ON MARCH 2, SPOTIFY ANNOUNCED the most Spotify thing imaginable: The Smirnoff Equalizer, a brand partnership in the form of a woke algorithmic discovery tool. Together, Spotify and Smirnoff claimed that the app would analyze users’ listening habits and “equalize” the gender ratio of their listening experience. Applying a binary understanding of gender, the Equalizer would quantify the user’s past six months of streaming, display the percentage of male-versus-female artists in their history, and provide them with a personalized, more “balanced” playlist. The Smirnoff Equalizer will be live through this summer, available for Spotify users of a legal drinking age in the United States and five additional countries, which should serve as reminder enough: this tool is meant to sell vodka.
[This is a must read post on the growing revolt against Spotify as the first known example of Orwell’s versificator. As Chris Rizik notes, Spotify and its ilk are hardly saviors of music, more like destroyers of music and any popular culture that is more than a foot wide and an inch deep and a few years old. There’s a reason why 10% of the music accounts for 90% of the revenue–and I think it’s more like 5% acccounts for 95%.]
Two events happened recently that caught my attention:
- Lil Pump, a 17 year old Miami rapper, signed an $8 million recording deal with Warner Bros.
- Around the same time, one of the leading modern soul singers in the US celebrated on social media the one millionth stream of her latest song on Spotify. Her financial haul on it? Likely around $3,000.
Though these two stories appeared unrelated, they are instructive of the strange new world of music streaming payments, and the inherent bias against soul, jazz, classical and other genres of music aimed at adult listeners….
And while there has been a lot of press about how streaming initially reduced the overall payments to record companies and artists (which has since turned around), what hasn’t been addressed as much is how streaming has changed which artists get paid. And, without a doubt, streaming has stacked the deck toward hip-hop, pop, and other genres whose listeners are teenagers and twenty-somethings.
“I do believe that the intellectual property that you create is just that. It’s property and you ought to be protected in the property that you create and that we all enjoy.”
Senator John Cornyn, U.S. Senate Committee on the Judiciary, May 15, 2018.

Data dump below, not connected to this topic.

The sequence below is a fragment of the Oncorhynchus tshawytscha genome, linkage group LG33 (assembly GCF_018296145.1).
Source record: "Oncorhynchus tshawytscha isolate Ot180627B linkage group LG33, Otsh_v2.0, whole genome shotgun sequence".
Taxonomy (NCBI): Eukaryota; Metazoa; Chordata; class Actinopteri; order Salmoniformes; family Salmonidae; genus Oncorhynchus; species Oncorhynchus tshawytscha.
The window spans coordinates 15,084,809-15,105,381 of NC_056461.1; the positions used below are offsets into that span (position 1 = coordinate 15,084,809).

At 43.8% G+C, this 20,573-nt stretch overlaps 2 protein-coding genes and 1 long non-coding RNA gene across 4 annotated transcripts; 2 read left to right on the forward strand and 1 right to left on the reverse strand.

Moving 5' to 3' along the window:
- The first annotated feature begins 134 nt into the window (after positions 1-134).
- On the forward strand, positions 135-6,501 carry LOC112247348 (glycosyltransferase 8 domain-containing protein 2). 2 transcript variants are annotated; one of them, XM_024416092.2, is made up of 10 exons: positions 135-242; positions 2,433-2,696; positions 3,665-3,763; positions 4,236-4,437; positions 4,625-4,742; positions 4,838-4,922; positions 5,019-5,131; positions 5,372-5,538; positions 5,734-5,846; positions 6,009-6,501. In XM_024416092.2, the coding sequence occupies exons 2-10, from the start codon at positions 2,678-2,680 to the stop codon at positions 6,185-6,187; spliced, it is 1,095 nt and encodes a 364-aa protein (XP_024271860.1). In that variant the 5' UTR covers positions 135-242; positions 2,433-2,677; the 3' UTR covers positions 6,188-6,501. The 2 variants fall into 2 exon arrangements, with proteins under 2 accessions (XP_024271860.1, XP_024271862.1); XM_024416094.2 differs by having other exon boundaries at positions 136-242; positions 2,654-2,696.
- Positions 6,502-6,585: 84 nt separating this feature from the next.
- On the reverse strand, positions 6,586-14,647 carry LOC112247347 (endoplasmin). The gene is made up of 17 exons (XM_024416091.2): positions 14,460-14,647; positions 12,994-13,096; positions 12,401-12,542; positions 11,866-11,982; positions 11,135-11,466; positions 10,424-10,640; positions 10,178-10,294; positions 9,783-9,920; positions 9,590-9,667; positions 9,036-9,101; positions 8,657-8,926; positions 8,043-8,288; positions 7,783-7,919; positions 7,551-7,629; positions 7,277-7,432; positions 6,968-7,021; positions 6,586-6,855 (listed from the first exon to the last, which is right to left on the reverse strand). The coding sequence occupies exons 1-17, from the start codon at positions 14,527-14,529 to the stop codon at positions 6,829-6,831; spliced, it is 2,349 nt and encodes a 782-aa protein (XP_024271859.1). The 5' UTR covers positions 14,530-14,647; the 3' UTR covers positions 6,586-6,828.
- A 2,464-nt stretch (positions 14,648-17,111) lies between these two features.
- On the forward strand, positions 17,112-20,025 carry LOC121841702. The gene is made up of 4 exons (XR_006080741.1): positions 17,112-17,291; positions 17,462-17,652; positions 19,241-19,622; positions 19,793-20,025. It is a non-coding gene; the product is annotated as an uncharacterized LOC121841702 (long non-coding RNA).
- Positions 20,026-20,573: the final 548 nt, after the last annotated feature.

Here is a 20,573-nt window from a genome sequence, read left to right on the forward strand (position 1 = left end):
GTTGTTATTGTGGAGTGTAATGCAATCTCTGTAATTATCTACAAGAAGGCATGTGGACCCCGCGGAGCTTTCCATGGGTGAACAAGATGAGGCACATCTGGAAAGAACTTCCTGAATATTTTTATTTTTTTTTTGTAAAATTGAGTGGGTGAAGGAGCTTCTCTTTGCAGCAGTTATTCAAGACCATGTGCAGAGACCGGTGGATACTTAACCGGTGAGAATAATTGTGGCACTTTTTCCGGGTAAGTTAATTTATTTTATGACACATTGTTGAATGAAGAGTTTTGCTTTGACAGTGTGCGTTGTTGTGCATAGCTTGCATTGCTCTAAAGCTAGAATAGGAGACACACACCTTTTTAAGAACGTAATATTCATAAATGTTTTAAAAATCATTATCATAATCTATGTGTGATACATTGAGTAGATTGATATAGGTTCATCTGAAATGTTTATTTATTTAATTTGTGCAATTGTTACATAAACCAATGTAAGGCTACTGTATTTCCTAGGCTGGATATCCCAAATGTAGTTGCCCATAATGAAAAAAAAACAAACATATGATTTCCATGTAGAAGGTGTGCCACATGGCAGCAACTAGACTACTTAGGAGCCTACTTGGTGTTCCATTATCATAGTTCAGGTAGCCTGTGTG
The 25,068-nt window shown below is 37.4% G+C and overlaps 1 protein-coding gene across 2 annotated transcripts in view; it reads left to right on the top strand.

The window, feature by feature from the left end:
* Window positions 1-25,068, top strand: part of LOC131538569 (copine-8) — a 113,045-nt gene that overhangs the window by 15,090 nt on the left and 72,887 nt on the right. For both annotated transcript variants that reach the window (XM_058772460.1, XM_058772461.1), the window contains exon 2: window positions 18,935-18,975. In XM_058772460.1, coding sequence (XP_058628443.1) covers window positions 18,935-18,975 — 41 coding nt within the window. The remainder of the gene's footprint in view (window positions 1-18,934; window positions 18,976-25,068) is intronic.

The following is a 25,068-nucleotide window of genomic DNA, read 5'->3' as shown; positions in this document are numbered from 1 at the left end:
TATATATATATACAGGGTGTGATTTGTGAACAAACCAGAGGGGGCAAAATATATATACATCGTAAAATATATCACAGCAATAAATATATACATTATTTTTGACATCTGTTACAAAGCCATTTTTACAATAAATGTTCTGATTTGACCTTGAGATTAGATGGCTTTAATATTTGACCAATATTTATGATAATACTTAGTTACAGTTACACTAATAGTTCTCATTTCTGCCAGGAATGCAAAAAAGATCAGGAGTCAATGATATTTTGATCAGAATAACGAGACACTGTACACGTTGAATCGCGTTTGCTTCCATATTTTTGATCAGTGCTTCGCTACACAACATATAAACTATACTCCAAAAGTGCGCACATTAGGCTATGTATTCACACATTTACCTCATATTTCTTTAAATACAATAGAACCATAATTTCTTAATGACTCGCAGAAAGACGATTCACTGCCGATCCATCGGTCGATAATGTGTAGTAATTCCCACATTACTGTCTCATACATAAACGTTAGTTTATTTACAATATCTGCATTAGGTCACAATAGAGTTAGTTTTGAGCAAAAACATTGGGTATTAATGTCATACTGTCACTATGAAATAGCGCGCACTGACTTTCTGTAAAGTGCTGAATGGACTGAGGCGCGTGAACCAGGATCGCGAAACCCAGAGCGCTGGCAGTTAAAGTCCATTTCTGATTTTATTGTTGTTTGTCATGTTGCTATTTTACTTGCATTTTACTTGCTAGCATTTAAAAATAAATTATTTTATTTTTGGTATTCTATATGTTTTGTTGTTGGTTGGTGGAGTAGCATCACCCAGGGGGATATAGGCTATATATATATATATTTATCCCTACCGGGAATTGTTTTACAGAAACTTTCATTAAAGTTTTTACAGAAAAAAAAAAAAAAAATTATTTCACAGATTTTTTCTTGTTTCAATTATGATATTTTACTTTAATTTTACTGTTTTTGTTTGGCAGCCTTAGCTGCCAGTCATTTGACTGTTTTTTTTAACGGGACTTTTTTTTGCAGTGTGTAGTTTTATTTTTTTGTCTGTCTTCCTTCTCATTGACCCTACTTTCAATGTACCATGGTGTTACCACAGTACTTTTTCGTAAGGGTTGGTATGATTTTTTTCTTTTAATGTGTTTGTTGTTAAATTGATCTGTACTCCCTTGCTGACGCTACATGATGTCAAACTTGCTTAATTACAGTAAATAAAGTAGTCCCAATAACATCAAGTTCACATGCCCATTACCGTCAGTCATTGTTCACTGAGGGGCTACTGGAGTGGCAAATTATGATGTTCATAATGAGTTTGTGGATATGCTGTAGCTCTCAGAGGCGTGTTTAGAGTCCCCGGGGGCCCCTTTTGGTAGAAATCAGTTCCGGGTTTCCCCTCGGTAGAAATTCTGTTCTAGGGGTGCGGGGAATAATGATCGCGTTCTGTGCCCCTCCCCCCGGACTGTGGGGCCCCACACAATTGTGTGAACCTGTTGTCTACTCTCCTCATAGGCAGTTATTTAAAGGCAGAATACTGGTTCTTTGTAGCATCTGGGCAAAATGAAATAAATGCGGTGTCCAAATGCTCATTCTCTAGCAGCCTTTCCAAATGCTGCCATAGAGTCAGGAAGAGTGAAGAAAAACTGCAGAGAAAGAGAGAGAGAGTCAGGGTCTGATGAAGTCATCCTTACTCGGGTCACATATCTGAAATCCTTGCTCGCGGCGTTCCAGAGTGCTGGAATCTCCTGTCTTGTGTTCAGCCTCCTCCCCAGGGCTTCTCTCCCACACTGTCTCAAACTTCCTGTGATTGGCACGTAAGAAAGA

On May 23, without the benefit of any studies, hearings, or stakeholder input, Senator Wyden introduced the “Accessibility for Curators, Creators, Educators, Scholars, and Society to Recordings Act” (“ACCESS to Recordings Act”).1 The bill would preempt the state and common law protections that sound recordings fixed before February 15, 1972 have always enjoyed and make them subject to federal copyright protection. In doing so, it suffers fatal Constitutional flaws.
The Fifth Amendment of the Constitution establishes that the federal government cannot take private property “for public use without just compensation,” a principle stretching back at least 800 years to the Magna Carta.2The Takings Clause, as this provision is referred to, applies just as much to intellectual property, like copyright, as it does to other forms of private property….
Unlike the CLASSICS Act and the approach recommended by the Copyright Office, the ACCESS to Recordings Act falls far short of Constitutional requirements and would likely open the federal government up to liability for takings claims.
The music world continues to be exceedingly vulnerable, and there are looming questions that desperately need to be addressed. Most important: How can artists distribute and sell their work in a digital economy beholden to ruthlessly commercial and centralized interests?
Enter Spotify, a platform that is definitely not the answer.
Read the post on The Baffler
This one from the Supreme Court of Florida, finding that Florida common law does does not recognize an exclusive right of public performers for the holders of common-law copyrights in sound recordings made before February 15, 1972. The 11th Circuit certified a series of questions to the Florida Supreme Court…Instead of addressing these questions, the Court chose to address a reformulated question of its own, “Does Florida common law recognize the exclusive right of public performance in pre-1972 sound recordings?”
The obvious problem with this is that it fails to address whether pre-72 sound recordings are protected under Florida law more generally. The Court notes (pp. 19-20) that Florida criminal law provides penalties against commercial bootleggers of sound recordings, but those criminal provisions do not impact a range of activity including noncommercial infringement.
This could be excused as judicial minimalism if it wasn’t central to the case – Flo & Eddie sued in Florida specifically because SiriusXM has servers there, and alleged that copying was ongoing on those servers in violation of their exclusive right of reproduction.
Read the post on Mostly IP History